Intriguing front page article in the Wall Street Journal yesterday titled As Its Population Declines, Youngstown Thinks Small describing a city planning strategy that runs very counter to the norm. Youngstown has been battered by the closure of most of its steel mills, and has seen its population drop by 50% over the past couple decades. Entire sections of the city have been abandoned, and most of the remaining residents are older lower income folks.
Most cities in this pickle would be in a panic, doing everything they could to lure new businesses to fill up abandoned buildings, with new employees to fill up abandoned houses. Tax breaks, lease subsidies, training assistance… the supposed corporate welfare spigot would be wide open. Unfortunately cities like Youngstown don’t have the revenue to provide such incentives. So they’re trying something radically different.
Faced with the devastation of Oak Hill and other depressed pockets of the city, Youngstown is trying an unusual approach: Allow such areas to keep emptying out and, in some cases, become almost rural. Unused streets and alleys eventually could be torn up and planted over, the city says. Abandoned buildings could be razed, leading to the creation of larger home lots with plenty of green space, and new parks.
Another goal is to wipe away the most obvious blight. The city estimates it will take about four years to bulldoze the biggest eyesores, including about 1,000 abandoned homes and several hundred old stores, schools, and other structures.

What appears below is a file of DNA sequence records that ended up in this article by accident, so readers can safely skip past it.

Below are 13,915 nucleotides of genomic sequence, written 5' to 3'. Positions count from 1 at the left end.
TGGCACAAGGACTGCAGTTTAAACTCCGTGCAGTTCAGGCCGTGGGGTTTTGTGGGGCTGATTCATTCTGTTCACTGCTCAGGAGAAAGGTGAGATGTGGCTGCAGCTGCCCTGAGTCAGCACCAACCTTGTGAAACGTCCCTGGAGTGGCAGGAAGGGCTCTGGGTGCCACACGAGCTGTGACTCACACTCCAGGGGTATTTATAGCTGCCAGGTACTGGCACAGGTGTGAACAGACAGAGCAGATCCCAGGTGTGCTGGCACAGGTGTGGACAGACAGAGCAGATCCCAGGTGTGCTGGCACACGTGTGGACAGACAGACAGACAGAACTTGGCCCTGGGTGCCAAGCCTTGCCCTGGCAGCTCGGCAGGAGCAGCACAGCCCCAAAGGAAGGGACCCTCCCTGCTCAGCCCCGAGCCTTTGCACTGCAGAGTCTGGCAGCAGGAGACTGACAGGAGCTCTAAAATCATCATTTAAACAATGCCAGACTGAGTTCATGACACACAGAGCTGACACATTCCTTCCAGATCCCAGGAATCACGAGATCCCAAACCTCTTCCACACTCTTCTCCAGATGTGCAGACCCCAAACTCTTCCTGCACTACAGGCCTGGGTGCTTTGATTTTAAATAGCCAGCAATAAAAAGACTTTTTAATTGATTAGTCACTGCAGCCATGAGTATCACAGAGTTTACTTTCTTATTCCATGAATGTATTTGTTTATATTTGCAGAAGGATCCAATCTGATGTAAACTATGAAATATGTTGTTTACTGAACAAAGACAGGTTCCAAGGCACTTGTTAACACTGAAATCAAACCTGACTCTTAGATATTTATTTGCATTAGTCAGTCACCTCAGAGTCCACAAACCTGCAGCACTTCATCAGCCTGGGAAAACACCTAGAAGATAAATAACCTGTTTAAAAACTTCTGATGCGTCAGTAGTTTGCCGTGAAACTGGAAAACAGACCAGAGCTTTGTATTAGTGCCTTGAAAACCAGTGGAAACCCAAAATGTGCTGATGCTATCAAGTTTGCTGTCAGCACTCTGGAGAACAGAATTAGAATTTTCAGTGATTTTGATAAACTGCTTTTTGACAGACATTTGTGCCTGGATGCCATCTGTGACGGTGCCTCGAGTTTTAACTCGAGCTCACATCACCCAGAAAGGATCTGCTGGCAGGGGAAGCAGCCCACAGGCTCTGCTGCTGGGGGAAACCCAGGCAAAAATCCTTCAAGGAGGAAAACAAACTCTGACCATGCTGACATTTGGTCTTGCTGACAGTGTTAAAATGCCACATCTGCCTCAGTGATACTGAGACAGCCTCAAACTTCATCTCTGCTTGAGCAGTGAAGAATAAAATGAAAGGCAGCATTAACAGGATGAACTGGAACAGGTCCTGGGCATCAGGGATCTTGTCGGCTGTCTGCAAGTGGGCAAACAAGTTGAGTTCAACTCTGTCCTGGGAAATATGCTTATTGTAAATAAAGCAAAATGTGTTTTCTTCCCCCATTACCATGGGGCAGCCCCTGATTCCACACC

As expected it is a controversial plan. The communities most impacted are almost definition… and design… the poorest. But when the city promised not to force anyone to move, public opinion rapidly began to support the program. The worst areas, the poorest areas, would be the first to be transformed into communities with large parks, large lots, and lots of open space. But perhaps the largest barrier is simply the novelty of the strategy.
[Plans] like that would be considered blasphemy in most cities, where officials are taught to promote growth and development and fight against population decline. Accepting that a city is going to shrink goes against controversial wisdom that a bigger city means more jobs, more taxpayers, more revenue, better education, and better services– in essence, a higher standard of living. "It’s un-American. It seems like you’re doing something wrong if you’re not growing," says Hunter Morrison, director of the Center for Urban and Regional Studies at Youngstown State University.
This is a radical plan, and is definitely thinking out of the box. It’s not the first time it’s been tried; think of all the concrete monoliths of old East Germany that have been purposely demolished. In fifteen years Youngstown may be smaller, with large parks and large lots.
Sounds sort of pleasant, doesn’t it? Perhaps some people would want to move there, start companies there, raise their families there? The city would have increased value.
What struck me almost immediately was the analogy with the difference in how Toyota and GM think of the concept of "number 1." GM, at least until recently, was focused purely on sales volume regardless of profit… of value. Toyota has always been focused on creating value for its customers, which drives profit, and oh by the way happens to create sales volume. GM execs are starting to focus on the profit side of the equation now that they’ve been surpassed by Toyota in sales volume, which is a positive sign.
Traditional cities focus purely on population growth believing all good things derive from size. Youngstown is focusing on value. If their plan is successful, I believe it will attract new residents, new businesses, and thereby allow the city to provide a higher level of services.